Leeds Rhinos rugby league legend Rob Burrow dies aged 41

Rugby league legend Rob Burrow has died at the age of 41, his former club Leeds Rhinos said on Sunday.

Burrow was diagnosed with motor neurone disease (MND) in 2019 and subsequently dedicated himself to raising awareness of the condition and funds for charities with the support of his former Leeds teammate Kevin Sinfield.

The scrum-half, who also played for England and Great Britain, won eight Super League Grand Finals, three World Club Challenges and two Challenge Cups with Leeds. He made more than 400 appearances for the club between 2001 and 2017.

"It is with deep sadness that the club can confirm that former player Rob Burrow CBE has passed away, aged 41," Leeds said in statement.

"Rob inspired the entire country with his brave battle against motor neurone disease since his diagnosis in December 2019. He passed away peacefully at Pinderfield's Hospital near his home surrounded by his loving family after becoming ill earlier this week.

"Burrow played his entire career with Leeds Rhinos and won every honour with the club as part of their golden generation. A hard working and dedicated player, his fearless performances made him one of the most respected players in the Rhinos ranks.

"On behalf of the Burrow family, we would like to thank the staff at Pindersfield Hospital for their compassion and caring for Rob in his final days.

"Fittingly, as a tribute to the incredible work done by Rob, the groundbreaking of the new Rob Burrow Centre for MND at Seacroft Hospital on Monday will go ahead as planned at Rob's request. At this time, we would ask that everyone respect the privacy of the Burrow family."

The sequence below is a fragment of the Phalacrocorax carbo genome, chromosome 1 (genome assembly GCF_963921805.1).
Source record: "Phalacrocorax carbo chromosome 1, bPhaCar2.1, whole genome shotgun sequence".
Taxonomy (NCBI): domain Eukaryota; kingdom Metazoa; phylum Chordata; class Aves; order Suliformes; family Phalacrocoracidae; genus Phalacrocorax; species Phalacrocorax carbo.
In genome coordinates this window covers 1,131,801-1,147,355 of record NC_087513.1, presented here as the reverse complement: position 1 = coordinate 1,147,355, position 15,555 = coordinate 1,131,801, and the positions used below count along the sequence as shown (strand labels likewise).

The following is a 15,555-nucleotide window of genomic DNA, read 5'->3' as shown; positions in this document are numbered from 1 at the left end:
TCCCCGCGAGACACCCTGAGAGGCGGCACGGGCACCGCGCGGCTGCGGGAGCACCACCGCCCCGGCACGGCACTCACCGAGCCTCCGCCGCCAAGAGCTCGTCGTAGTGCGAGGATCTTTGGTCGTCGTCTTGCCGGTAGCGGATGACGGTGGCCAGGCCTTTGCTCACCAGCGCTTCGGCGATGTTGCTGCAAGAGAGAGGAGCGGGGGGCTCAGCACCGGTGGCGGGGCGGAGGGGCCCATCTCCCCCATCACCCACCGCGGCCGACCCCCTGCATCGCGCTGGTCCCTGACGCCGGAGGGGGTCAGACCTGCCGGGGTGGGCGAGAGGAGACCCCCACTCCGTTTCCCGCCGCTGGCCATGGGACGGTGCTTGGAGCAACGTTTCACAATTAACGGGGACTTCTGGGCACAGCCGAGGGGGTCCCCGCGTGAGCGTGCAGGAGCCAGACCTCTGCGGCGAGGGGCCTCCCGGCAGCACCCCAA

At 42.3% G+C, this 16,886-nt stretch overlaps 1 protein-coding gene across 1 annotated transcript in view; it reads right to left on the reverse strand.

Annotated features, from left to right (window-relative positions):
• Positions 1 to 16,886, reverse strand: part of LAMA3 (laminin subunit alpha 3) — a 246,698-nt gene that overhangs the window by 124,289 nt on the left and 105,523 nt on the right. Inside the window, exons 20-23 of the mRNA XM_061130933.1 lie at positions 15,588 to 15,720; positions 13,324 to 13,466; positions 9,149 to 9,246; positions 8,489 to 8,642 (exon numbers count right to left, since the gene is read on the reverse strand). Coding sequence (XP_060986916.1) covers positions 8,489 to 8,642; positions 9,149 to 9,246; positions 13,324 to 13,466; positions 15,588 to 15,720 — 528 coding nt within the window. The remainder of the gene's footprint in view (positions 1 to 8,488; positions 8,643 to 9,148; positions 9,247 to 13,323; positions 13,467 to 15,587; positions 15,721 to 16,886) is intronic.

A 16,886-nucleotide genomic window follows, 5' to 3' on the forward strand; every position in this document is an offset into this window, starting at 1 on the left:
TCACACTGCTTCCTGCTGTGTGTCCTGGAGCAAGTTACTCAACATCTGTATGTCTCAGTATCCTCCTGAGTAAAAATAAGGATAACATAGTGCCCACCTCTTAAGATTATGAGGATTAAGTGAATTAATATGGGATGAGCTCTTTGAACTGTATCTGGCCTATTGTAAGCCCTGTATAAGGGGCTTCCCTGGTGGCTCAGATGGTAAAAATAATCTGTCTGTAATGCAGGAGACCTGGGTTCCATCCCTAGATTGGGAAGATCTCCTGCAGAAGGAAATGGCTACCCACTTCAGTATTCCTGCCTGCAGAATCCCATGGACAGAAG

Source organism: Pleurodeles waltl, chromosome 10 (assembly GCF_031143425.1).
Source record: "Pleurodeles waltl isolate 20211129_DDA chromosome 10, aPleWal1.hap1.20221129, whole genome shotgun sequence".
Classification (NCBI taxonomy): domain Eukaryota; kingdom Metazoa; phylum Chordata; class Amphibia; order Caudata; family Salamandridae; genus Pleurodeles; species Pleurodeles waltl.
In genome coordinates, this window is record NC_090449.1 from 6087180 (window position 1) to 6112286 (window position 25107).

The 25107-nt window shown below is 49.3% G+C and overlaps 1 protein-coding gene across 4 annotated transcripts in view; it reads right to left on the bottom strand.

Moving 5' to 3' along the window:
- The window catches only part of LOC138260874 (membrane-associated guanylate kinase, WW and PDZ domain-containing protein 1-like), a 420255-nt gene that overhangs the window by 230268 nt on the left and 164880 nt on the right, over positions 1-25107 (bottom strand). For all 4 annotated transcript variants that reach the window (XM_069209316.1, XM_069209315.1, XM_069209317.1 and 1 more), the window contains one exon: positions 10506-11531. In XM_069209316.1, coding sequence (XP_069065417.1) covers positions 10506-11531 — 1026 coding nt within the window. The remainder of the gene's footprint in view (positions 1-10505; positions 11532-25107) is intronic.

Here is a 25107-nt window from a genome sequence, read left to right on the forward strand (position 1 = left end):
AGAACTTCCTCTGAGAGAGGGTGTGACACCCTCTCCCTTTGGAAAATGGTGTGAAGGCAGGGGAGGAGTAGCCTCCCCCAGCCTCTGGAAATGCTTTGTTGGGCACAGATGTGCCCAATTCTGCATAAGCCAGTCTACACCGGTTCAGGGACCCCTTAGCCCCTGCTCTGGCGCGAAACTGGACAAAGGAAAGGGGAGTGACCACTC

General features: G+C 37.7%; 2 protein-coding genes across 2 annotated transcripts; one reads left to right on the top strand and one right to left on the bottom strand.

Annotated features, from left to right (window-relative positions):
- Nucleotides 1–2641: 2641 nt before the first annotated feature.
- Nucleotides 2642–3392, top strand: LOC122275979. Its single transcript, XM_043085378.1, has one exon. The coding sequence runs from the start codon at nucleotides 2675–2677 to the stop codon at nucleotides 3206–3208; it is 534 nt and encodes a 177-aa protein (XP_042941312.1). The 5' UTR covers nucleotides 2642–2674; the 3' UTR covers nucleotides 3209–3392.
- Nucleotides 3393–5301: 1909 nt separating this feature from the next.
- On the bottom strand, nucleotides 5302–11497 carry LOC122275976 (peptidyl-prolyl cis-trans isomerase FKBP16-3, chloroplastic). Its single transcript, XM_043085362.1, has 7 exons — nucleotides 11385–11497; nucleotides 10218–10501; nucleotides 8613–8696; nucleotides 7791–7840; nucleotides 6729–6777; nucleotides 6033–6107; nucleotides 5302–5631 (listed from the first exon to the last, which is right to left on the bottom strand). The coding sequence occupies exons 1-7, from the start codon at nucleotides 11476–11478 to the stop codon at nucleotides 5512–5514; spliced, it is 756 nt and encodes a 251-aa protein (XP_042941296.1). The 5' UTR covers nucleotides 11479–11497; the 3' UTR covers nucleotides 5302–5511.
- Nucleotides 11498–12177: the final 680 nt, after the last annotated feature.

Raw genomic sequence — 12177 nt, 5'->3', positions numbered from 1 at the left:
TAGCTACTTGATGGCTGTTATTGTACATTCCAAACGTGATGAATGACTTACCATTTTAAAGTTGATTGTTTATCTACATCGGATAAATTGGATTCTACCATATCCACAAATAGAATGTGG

The former England international was made an MBE in the 2021 New Year Honours for services to rugby league and his work in the MND community.

Burrow and Sinfield were both made CBEs in the 2024 New Year Honours. The duo have helped to raise more than £15 million ($19.1m) for MND charities.

UK Prime Minister Rishi Sunak described Burrow as an "inspiration" in a post on X.

"Rob was an inspiration to everyone who met him or who heard his incredible story," Sunak said. "I was honoured to spend some time with him last year.

"He drove a fundraising campaign that supports vital new research improving the care for others -- not least through the creation of The Rob Burrow Centre for Motor Neurone Disease in Leeds.

"He leaves behind an amazing legacy and my thoughts are with his friends and family."

A statement from the Burrow family read: "Rob has always been a true inspiration throughout his life whether that was on the rugby league field or during his battle with MND. He never allowed others to define what he could achieve and believed in his own ability to do more.

"The outpouring of love and support that Rob and the whole Burrow family have received over the last four and a half years meant so much to Rob.

"In particular, the rugby league family and the MND community have rallied around Rob to inspire him, thank you for your support.

"For those who knew Rob throughout his life, his determination and spirit in the face of MND over the last four and a half years came as no surprise.

"Rob never accepted that he couldn't do something, he just found his own way of doing it better than anyone else. He will continue to inspire us all every day. In a world full of adversity, we must dare to dream."